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Sunday Penalty Rates Landmark Decision Is One Step Coser!

Sunday Penalty Rates Landmark Decision Is One Step Coser!

HAIR dressers, beauticians and waiters could face penalty rate cuts in the wake of a landmark decision to slash Sunday bonuses from workers in hospitality, retail and fast food.

The Federal Opposition has written to the Fair Work Commission to warn against extending penalty rate cuts to other industries, amid reviews of several pay awards.

Opposition Leader Bill Shorten said last month’s Fair Work decision would hit the hip pocket of almost 700,000 Australians and “must be set aside entirely”.

“Millions of workers who rely on weekend penalty rates risk having their pay cut as employers continue to apply for penalty rates to be reduced across a range of other sectors,” Mr Shorten said.

He said Labor had made submissions to protect 84,000 workers covered by the hairdressing and beauty industry award, 96,370 people working in clubs, and 143,975 people who are paid according to the restaurant and catering award.

“The fact that the Commission is continuing to review other awards is further proof that the first round of penalty rates is just the thin edge of the wedge of a broader assault on the take-home pay of Australian workers,” Mr Shorten said.

Fair Work decided last month to cut Sunday rates for hospitality workers from 175 per cent of their normal rate to 150 per cent, from 200 per cent to 150 per cent for those in retail, and from 150 per cent to 125 per cent for fast food workers.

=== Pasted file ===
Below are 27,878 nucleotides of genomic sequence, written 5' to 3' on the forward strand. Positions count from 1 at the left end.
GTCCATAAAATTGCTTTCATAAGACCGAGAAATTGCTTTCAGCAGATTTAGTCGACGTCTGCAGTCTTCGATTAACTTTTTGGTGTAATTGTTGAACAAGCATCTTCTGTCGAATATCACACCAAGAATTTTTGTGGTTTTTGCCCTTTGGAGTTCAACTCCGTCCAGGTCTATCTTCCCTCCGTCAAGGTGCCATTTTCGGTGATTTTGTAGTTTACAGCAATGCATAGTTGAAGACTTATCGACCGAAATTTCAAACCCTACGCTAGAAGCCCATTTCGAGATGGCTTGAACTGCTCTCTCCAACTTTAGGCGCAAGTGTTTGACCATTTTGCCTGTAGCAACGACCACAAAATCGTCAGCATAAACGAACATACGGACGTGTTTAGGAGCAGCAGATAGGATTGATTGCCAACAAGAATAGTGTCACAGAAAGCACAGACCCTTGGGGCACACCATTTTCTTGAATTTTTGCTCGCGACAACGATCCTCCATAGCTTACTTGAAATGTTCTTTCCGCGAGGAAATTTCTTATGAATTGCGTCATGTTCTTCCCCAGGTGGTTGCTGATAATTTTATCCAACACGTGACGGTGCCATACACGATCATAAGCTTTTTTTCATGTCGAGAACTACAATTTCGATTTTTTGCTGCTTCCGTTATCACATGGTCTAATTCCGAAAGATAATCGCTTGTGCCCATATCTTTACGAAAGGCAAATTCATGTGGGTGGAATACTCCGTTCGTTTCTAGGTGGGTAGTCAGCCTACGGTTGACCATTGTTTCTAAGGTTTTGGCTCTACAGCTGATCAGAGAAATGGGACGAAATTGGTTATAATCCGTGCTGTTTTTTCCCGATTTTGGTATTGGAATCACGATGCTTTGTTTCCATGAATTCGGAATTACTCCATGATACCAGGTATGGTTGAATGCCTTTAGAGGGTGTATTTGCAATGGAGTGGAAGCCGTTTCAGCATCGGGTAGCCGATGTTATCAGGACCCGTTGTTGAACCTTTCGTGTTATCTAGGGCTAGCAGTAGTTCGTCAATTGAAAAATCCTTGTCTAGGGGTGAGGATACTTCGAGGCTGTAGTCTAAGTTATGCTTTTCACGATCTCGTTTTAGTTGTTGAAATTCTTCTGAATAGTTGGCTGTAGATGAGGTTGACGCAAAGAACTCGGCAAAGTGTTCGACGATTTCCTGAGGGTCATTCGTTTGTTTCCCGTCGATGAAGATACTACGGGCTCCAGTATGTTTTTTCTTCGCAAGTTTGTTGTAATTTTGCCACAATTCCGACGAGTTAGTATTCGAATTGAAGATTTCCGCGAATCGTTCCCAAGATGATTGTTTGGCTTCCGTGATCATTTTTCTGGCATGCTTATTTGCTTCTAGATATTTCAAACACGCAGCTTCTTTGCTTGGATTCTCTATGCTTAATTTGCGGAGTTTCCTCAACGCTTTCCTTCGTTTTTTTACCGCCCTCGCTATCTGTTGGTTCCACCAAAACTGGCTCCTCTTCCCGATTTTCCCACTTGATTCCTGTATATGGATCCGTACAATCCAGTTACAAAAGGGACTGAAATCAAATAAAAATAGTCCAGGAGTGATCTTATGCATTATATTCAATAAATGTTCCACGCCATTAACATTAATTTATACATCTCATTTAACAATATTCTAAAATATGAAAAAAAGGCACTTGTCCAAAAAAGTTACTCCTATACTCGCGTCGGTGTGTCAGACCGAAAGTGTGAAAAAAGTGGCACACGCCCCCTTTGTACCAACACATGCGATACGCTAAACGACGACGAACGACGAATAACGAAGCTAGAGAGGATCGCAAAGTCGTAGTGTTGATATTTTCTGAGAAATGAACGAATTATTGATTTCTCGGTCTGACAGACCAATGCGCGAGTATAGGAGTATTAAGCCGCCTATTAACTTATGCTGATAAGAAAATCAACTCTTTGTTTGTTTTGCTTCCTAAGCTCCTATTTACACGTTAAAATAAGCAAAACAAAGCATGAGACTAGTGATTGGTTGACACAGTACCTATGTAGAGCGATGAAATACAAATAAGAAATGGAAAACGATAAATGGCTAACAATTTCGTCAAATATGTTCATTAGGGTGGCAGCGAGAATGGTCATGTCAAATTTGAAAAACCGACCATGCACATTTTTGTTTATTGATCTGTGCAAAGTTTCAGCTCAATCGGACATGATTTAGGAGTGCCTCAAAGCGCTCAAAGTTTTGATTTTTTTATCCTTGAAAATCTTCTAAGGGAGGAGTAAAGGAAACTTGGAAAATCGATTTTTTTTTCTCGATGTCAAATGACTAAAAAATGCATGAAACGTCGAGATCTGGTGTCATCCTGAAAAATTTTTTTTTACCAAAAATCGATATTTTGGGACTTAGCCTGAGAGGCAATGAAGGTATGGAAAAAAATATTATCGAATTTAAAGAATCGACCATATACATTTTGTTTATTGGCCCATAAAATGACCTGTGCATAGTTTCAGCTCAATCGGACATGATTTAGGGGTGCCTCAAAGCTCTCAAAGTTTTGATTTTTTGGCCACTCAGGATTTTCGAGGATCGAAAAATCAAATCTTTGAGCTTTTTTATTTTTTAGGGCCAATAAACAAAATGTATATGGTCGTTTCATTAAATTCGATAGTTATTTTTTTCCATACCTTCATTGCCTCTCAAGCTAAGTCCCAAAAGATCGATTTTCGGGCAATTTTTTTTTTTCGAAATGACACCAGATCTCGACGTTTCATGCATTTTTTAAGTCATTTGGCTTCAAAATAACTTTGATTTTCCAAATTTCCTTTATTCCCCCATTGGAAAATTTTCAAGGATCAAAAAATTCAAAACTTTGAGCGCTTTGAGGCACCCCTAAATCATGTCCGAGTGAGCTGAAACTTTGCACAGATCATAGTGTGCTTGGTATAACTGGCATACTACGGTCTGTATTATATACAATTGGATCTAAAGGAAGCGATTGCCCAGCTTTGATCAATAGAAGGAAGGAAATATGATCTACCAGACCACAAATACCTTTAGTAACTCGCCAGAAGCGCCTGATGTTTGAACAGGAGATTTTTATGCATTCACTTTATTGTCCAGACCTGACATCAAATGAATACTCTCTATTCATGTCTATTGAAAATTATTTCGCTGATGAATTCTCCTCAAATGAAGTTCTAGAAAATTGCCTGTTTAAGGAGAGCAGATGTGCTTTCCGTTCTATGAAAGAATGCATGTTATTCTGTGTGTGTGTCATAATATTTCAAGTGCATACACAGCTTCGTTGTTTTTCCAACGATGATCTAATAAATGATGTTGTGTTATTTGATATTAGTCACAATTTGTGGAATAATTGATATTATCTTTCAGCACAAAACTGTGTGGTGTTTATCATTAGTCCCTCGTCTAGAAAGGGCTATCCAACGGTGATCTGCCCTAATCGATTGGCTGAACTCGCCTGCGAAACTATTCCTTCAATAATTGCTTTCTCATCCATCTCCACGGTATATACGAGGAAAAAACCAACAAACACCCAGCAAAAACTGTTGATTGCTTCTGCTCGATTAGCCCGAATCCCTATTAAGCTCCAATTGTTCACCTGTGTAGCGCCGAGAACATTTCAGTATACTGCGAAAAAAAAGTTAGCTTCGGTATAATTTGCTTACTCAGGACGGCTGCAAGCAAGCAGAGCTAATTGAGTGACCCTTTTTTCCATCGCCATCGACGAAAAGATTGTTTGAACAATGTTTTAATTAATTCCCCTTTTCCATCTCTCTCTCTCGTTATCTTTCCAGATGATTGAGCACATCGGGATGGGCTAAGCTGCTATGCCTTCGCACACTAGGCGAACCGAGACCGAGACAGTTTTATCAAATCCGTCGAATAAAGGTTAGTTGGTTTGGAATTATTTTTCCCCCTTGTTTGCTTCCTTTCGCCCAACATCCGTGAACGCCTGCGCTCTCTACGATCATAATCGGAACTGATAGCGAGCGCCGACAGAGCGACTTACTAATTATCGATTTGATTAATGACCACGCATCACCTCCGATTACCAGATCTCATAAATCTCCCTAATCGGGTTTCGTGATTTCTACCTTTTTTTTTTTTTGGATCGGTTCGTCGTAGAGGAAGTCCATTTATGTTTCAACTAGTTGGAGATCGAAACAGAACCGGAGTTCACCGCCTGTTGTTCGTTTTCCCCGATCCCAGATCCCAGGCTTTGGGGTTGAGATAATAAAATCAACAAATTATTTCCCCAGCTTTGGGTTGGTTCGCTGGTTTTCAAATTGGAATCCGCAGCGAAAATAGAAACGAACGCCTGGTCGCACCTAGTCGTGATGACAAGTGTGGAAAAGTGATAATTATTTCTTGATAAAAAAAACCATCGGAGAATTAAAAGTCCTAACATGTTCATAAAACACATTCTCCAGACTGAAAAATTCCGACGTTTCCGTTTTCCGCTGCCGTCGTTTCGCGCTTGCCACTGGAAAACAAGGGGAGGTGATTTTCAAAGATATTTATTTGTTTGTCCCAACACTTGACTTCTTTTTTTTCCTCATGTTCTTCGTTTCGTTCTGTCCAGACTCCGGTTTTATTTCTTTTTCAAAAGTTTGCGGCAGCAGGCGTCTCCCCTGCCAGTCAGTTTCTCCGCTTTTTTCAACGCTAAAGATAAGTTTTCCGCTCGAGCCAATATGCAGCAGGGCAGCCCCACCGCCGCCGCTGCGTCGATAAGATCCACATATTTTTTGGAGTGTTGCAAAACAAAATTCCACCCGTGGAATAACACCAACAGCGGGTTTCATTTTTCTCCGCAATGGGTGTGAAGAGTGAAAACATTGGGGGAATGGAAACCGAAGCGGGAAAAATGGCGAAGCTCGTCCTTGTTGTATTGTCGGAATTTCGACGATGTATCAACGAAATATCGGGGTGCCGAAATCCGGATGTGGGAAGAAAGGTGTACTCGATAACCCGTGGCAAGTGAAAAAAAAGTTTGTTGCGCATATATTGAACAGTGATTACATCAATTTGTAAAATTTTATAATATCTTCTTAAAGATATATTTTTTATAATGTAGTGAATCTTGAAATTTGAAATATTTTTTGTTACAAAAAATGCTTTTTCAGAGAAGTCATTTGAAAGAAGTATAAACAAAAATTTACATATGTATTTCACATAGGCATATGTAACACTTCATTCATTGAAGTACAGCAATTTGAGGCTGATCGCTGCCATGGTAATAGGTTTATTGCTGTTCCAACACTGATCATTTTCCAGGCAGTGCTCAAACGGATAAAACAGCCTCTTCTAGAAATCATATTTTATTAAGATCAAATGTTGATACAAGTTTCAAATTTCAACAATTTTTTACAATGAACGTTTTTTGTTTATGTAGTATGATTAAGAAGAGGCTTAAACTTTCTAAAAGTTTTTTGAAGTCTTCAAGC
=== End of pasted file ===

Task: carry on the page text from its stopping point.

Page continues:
The commission is now considering what transitional arrangements should be put in place to enforce the penalty rate cuts.

The Federal Government’s submission said take-home pay orders could not be used to top-up pay cheques to affected workers.

Waiters and hospitality staff are among the workers at risk of having their Sunday penalty rates slashed.

The government said it was up to Fair Work to decide on transitional arrangements which would ensure “positive employment benefits flow to businesses” while considering the “potential economic impact and effects on employees”.

The Australian Chamber of Commerce and Industry urged Fair Work to enforce the reduced rates without delay.

In its submission, the Chamber said lower penalty rates meant shops would open longer on weekends, providing more hours of work for youths and underemployed people.

Australian Small Business and Family Enterprise Ombudsman Kate Carnell argued changes to penalty rates should be accompanied by minimum wage increases over two or three years.

“We recommend a series of adjustments, as appropriate, to allow individuals’ base pay rate to gradually increase to the point where there is no substantial decrease in take home pay when the penalty rate reduction takes effect,” Ms Carnell said in her submission.

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